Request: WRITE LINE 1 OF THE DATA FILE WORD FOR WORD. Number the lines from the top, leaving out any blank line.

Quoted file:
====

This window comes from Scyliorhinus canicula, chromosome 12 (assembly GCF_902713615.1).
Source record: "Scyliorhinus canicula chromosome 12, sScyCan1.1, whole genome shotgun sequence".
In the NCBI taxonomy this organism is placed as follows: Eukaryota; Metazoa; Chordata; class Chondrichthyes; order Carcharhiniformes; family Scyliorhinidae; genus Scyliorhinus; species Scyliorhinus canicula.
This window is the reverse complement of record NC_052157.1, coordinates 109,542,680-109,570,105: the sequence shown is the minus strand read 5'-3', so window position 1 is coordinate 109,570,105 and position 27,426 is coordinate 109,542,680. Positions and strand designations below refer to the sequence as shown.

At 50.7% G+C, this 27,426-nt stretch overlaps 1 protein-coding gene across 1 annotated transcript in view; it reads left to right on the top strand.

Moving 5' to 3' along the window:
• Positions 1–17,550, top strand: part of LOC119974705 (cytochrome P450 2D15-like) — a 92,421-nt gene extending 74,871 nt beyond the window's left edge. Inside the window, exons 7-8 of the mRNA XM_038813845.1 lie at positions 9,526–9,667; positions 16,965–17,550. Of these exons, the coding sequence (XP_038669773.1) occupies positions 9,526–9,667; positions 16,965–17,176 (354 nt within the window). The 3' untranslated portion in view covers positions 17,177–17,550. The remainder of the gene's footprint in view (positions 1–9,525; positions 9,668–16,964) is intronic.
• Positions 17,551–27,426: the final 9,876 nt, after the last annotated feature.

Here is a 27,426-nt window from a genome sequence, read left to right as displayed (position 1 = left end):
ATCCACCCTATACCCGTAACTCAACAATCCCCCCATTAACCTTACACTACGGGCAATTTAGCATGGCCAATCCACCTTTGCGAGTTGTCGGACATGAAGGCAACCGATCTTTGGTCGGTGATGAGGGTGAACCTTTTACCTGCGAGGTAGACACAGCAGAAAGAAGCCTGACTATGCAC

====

This window comes from Scyliorhinus canicula, chromosome 12 (assembly GCF_902713615.1).